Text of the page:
Unbraked trailers need a chain or similar attachment to keep the nose off the ground in the event of hitch failure (the grey area here is whether a skid under the hitch does the job). A braked trailer must have a breakaway cable that activates the brakes if there is hitch failure.


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I put the following replys on the LRM forum a couple of weeks ago. They may seem a bit distjointed as they were answering specific questions but there is a fair bit of info in there which I hope helps.

Don't forget there were two widths of Sankey, commonly referred to as narrow & wide-track. I am sure I am correct in saying that they matched the track of the vehicle in use at the time (narrow-track for Series vehicles and wide-track for 90/110's). Having said that, when I was 'in' we still had Series 111's, 101's etc but were using brand-new wide-track Sankey's!

The later model (wide-track) had a drop-down tailgate and jockey-wheel on the front which ultimately makes it a more usefull piece of kit but I have owned my narrow-track for 20-years now and despite being quite old when I bought it, it is still in excelent condition.

I fitted a jockey-wheel to replace the front leg, fitted a hinged cover which carries a roof-box, got rid of the 12-pin electrics and fitted it with 7.50x16 tyres. I have towed it with my S111, 101 and current 90 and it still performs perfectly. I have used it for camping, hauling ballast (considerably overloaded but it coped perfectly) and general use.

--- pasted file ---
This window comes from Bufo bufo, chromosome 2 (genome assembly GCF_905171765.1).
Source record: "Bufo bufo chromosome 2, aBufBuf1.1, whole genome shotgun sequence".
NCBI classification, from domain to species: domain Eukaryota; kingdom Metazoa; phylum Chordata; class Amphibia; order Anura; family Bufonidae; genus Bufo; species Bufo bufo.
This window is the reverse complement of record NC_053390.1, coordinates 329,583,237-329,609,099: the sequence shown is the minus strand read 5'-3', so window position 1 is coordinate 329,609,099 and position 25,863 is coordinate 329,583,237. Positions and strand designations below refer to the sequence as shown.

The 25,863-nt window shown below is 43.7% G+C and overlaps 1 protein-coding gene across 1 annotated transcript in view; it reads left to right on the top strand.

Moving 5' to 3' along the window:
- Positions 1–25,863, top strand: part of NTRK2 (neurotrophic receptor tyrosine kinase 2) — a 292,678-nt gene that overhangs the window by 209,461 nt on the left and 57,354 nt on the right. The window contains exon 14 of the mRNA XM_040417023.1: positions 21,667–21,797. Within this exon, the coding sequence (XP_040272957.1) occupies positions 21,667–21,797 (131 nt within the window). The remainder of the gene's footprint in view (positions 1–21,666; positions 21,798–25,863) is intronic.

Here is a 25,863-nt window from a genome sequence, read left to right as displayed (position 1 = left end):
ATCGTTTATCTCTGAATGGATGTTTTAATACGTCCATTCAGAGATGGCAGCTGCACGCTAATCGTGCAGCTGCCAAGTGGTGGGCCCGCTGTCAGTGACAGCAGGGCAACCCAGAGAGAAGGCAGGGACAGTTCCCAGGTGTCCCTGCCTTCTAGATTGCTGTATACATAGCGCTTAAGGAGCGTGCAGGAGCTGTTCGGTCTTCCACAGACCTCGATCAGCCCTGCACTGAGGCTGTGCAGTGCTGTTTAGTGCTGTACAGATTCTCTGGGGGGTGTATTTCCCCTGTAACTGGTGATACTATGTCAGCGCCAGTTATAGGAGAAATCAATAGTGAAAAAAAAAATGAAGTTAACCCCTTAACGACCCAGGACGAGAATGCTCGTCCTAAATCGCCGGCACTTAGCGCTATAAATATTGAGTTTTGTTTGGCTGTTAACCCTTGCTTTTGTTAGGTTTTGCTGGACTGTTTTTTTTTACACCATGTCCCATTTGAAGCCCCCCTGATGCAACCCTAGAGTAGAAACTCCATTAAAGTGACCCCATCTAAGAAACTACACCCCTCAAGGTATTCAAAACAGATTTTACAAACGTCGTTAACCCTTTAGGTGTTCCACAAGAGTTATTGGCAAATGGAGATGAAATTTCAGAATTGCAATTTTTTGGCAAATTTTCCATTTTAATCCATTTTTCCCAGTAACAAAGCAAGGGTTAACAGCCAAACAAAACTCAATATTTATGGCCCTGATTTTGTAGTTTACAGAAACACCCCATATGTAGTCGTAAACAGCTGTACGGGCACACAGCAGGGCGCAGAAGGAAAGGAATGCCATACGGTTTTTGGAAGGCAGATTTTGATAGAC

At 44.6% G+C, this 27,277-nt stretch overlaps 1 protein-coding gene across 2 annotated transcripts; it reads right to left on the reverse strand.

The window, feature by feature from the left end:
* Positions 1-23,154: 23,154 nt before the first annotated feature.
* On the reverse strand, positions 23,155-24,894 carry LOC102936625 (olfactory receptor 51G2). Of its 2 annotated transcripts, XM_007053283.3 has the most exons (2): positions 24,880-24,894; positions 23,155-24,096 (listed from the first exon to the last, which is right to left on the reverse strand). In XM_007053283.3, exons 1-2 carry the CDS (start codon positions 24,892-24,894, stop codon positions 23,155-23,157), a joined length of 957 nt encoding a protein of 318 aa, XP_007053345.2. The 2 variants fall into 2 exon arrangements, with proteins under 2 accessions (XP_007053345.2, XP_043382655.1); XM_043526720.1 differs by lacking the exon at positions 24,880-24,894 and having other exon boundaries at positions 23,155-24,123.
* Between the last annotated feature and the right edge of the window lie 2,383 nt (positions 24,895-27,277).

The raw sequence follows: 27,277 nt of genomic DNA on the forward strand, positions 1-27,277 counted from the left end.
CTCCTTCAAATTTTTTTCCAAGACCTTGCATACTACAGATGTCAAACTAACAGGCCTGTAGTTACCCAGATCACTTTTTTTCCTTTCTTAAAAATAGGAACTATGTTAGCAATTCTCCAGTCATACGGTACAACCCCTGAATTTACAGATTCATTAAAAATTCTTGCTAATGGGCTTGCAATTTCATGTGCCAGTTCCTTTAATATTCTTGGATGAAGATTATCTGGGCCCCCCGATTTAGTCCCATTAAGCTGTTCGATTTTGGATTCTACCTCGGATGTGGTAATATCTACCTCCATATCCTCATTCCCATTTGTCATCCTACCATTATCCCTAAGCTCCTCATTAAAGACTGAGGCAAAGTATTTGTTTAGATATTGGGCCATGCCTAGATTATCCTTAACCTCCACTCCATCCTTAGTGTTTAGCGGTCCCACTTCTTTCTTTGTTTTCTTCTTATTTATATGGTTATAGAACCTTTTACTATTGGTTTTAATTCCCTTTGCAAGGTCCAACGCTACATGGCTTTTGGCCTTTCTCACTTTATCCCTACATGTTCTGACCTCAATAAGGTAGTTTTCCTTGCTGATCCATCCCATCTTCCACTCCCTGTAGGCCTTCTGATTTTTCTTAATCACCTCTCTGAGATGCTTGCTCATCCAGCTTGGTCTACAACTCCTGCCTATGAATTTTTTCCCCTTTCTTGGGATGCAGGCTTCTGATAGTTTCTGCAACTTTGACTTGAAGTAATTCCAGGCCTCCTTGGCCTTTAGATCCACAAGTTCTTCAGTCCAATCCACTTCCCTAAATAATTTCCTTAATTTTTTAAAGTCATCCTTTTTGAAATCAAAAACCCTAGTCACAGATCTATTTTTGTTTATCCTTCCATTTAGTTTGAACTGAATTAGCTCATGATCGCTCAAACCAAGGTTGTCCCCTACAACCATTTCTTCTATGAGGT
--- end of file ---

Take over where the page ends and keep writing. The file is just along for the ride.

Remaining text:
To prevent them rotting out, make sure the drain-plugs are not fitted and the holes are clear as that way any water which makes it way in can get out again.

Any Sankey you become the second owner of nowadays (the MOD will be the first) will be a Widetrack as the last narrowtracks were cast some time ago with the last of the Series fleet. In fact there are more & more disc-braked (ex-Defender XD) Sankey's for sale now as the new pattern trailer is being delivered.

An old narrow-track which needs attention is practically worthless so if you were handy with a welder you could fix one up for next to nothing, a really good one like mine would still only have a market value of around £100 hence the reason I keep it when it only gets used once or twice a year. A decent widetrack can be picked up for around £150 and the disc-braked ones for around £250.

Don't be misled, these are very heavy-duty pieces of kit and are VERY heavy (box-section steel chassis, steel body, OTT running gear etc). They can be pushed/pulled around very easily as they balance very well but you try lifting one!

With regards to the breakaway cable, I fitted one to mine several years ago when there was a lot of distpute about it.